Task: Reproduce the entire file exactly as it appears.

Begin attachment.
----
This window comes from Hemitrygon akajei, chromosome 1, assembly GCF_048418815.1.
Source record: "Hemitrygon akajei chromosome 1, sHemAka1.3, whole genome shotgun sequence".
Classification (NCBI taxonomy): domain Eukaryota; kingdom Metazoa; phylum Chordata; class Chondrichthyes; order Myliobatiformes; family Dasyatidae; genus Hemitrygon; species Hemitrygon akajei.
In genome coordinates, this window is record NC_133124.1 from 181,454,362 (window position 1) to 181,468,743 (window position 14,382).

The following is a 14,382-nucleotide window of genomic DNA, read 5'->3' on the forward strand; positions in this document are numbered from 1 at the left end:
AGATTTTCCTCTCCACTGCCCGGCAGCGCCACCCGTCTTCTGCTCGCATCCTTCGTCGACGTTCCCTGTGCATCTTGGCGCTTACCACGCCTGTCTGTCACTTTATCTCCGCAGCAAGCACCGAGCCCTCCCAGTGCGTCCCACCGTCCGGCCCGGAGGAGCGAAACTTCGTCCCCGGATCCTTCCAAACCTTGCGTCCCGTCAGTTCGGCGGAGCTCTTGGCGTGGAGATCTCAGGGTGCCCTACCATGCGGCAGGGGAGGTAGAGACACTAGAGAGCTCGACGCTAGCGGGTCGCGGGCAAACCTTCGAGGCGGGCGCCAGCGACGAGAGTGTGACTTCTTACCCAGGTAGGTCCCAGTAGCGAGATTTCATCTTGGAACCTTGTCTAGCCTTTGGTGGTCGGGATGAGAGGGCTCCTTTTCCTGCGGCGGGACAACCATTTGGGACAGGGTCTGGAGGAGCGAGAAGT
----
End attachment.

This window comes from Hemitrygon akajei, chromosome 1, assembly GCF_048418815.1.
Source record: "Hemitrygon akajei chromosome 1, sHemAka1.3, whole genome shotgun sequence".
Classification (NCBI taxonomy): domain Eukaryota; kingdom Metazoa; phylum Chordata; class Chondrichthyes; order Myliobatiformes; family Dasyatidae; genus Hemitrygon; species Hemitrygon akajei.
In genome coordinates, this window is record NC_133124.1 from 181,454,362 (window position 1) to 181,468,743 (window position 14,382).

The following is a 14,382-nucleotide window of genomic DNA, read 5'->3' on the forward strand; positions in this document are numbered from 1 at the left end:
AGATTTTCCTCTCCACTGCCCGGCAGCGCCACCCGTCTTCTGCTCGCATCCTTCGTCGACGTTCCCTGTGCATCTTGGCGCTTACCACGCCTGTCTGTCACTTTATCTCCGCAGCAAGCACCGAGCCCTCCCAGTGCGTCCCACCGTCCGGCCCGGAGGAGCGAAACTTCGTCCCCGGATCCTTCCAAACCTTGCGTCCCGTCAGTTCGGCGGAGCTCTTGGCGTGGAGATCTCAGGGTGCCCTACCATGCGGCAGGGGAGGTAGAGACACTAGAGAGCTCGACGCTAGCGGGTCGCGGGCAAACCTTCGAGGCGGGCGCCAGCGACGAGAGTGTGACTTCTTACCCAGGTAGGTCCCAGTAGCGAGATTTCATCTTGGAACCTTGTCTAGCCTTTGGTGGTCGGGATGAGAGGGCTCCTTTTCCTGCGGCGGGACAACCATTTGGGACAGGGTCTGGAGGAGCGAGAAGT